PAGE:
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A federal court has dismissed a lawsuit claiming that the Ohio Department of Agriculture (ODA) is improperly issuing National Pollutant Discharge Elimination System (NPDES) permits for concentrated animal feeding operations without authorization by the U.S. EPA. Two residents of northwest Ohio filed the suit last summer against the ODA, the Ohio EPA and the U.S. EPA. In a tenuous argument, they alleged that the Ohio EPA illegally delegated its authority over NPDES permits by allowing ODA to issue a manure management plan as a condition for obtaining an NPDES permit from the Ohio EPA, and by allowing ODA to “determine, collect and analyze” data required for an NPDES permit. The plaintiffs had also requested a preliminary injunction against ODA, which the court denied last December.
The lawsuit aims at the Ohio legislature's action in 2000 that transferred authority from the Ohio EPA to ODA for Ohio's state-based permitting program for concentrated animal feeding facilities. The state permit program is separate from, and in addition to, the NPDES permit program administered under the federal Clean Water Act by the Ohio EPA. Following the transfer of the state program to ODA, Ohio requested that the U.S. EPA approve a transfer of the NPDES permit authority for animal feeding operations from Ohio EPA to the ODA. The U.S. EPA has not yet approved the transfer, and the NPDES program remains with the Ohio EPA. If approved by the U.S. EPA, both the state and NPDES permit programs would be administered through ODA's Livestock Envrionmental Permitting program. Until that time, ODA administers the Livestock Environmental Permitting program according to Ohio law, while the Ohio EPA oversees NPDES permits for animal feeding operations that are also subject to the Clean Water Act due to potential discharges into waters of the United States.
The plaintiffs claimed that ODA is improperly administering NPDES permits because of the manure management plans required for both the state and federal permit programs. An applicant seeking both an Ohio and an NPDES permit can submit the same manure management plan to each agency. The standards for both programs are the same, because ODA followed the EPA's federal requirements for manure management plans when it developed Ohio's manure management plan standards. It is possible that a manure management plan approved by ODA could also be approved by the Ohio EPA in the NPDES permit program. Plaintiffs argued that by allowing a manure management plan that had been approved for ODA's permit program to be used in the application for an NPDES permit, the Ohio EPA was delegating its authority to ODA to review and approve manure management plans for the NPDES program.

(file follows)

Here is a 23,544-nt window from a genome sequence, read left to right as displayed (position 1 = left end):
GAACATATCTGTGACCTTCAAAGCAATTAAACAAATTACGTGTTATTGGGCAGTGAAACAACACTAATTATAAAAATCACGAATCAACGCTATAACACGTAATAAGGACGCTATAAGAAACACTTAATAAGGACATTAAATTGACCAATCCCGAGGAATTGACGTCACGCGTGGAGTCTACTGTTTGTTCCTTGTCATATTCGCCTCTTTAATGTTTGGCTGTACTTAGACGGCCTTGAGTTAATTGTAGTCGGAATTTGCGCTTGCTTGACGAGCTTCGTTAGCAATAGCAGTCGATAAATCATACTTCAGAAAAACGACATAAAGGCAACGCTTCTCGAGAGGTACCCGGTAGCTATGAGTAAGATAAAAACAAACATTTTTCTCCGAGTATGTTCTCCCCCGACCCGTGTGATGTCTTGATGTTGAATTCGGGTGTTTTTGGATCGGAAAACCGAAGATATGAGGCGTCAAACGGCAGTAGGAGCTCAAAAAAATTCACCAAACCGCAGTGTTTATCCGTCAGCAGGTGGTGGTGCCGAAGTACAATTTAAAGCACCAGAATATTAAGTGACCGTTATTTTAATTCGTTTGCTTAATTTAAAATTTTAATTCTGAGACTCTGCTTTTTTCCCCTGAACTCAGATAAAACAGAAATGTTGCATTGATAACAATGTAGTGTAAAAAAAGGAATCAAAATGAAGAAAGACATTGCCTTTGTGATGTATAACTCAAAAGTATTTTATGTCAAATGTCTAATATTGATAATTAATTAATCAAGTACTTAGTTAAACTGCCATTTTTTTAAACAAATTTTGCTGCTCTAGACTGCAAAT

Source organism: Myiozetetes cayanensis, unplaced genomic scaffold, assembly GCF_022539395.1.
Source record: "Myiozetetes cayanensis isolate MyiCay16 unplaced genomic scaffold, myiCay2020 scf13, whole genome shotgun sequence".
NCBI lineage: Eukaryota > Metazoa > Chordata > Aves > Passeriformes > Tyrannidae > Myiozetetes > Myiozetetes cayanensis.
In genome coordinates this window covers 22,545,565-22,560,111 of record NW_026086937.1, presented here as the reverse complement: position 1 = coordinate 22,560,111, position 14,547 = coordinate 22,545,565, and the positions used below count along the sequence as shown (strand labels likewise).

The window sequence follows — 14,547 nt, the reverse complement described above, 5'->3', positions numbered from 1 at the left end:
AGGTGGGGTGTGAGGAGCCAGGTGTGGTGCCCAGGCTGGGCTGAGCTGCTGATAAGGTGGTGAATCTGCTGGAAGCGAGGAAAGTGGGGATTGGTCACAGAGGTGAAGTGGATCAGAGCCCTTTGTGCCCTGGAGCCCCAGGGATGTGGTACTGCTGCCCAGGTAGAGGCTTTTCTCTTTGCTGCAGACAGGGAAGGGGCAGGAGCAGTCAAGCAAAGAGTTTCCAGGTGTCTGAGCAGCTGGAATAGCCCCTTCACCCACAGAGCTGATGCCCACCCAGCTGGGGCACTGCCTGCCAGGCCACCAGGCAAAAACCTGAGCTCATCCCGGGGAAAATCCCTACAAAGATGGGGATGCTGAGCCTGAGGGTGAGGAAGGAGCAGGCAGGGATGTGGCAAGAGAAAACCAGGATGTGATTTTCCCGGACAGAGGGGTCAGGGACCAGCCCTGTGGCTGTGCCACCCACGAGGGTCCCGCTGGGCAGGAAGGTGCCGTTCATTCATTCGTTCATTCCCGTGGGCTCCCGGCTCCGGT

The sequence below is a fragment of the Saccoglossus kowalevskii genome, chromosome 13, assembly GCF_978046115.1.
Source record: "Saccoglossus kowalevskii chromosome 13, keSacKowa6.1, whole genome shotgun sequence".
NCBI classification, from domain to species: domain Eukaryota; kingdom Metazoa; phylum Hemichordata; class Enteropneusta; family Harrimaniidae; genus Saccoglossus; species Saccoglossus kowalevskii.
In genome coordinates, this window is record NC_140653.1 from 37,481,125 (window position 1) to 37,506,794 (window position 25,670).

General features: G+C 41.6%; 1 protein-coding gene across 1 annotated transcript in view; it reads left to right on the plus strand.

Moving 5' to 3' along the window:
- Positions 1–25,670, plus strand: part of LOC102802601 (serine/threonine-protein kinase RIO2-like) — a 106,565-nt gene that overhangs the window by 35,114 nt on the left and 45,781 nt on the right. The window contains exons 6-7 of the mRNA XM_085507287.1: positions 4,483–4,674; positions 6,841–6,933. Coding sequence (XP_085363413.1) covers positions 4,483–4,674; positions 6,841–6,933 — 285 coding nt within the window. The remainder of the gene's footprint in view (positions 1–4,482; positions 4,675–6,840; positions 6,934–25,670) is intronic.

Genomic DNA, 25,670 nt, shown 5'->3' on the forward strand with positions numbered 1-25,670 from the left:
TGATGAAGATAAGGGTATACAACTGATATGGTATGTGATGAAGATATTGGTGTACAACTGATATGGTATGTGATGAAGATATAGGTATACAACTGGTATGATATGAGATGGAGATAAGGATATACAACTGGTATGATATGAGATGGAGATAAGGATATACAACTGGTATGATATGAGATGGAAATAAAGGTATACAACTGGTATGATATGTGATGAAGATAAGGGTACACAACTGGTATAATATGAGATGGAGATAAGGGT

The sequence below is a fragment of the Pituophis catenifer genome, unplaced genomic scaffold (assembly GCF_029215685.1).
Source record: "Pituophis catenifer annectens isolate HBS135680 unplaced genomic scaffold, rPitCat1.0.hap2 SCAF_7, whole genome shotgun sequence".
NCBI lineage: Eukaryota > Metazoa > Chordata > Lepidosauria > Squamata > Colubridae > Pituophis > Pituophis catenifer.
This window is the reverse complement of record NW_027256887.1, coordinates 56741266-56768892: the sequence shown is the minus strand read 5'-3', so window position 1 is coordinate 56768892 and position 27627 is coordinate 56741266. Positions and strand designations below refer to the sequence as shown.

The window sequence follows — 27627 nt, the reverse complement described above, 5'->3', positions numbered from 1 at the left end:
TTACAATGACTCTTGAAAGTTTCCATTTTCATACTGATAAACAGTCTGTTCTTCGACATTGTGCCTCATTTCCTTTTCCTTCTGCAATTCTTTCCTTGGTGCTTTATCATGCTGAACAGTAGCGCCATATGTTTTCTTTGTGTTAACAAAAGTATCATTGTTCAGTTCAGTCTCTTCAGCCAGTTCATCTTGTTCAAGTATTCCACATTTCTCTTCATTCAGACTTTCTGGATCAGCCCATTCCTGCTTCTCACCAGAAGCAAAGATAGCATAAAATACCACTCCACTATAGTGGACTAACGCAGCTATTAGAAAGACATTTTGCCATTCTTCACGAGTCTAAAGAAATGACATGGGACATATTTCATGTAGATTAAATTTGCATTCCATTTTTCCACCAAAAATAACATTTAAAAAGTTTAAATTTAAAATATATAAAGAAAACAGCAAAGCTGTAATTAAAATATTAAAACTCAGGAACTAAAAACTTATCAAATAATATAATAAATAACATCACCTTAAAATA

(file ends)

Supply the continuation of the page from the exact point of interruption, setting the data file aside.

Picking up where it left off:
Not surprisingly, the U.S. District Court disagreed. "Even though a permit applicant may submit to the Ohio EPA a manure management plan which was developed to satisfy Ohio’s permit to operate requirements, the plan is still reviewed by the Ohio EPA and will only be allowed to be used in the discharge elimination permit application if the plan satisfies federal regulations and the Clean Water Act," stated Judge David Katz.
Judge Katz proceeded to grant the agencies' motion to dismiss the case. "Plaintiffs’ assertion that the Ohio EPA improperly delegated its authority regarding concentrated feeding permits to the Ohio Department of Agriculture is completely devoid of merit. The facts simply do not show that Ohio’s EPA and Department of Agriculture have engaged in any conduct which violates a federal statute or regulation."
Read the decision in Askins v. Ohio Dept. of Agriculture here.
House Committee Sets Out to Address Water Quality
The 131st session of the Ohio General Assembly is underway with a few changes to the structure and leadership of the committees that address agriculture. In the House of Representatives, the previous Agriculture and Natural Resources Committee has been renamed as the Agriculture and Rural Development Committee. Natural resource issues, previously handled with agriculture under the old committee structure, will now go to a newly formed Energy and Natural Resources Committee. The committee modifications echo similar changes made last session in the Senate.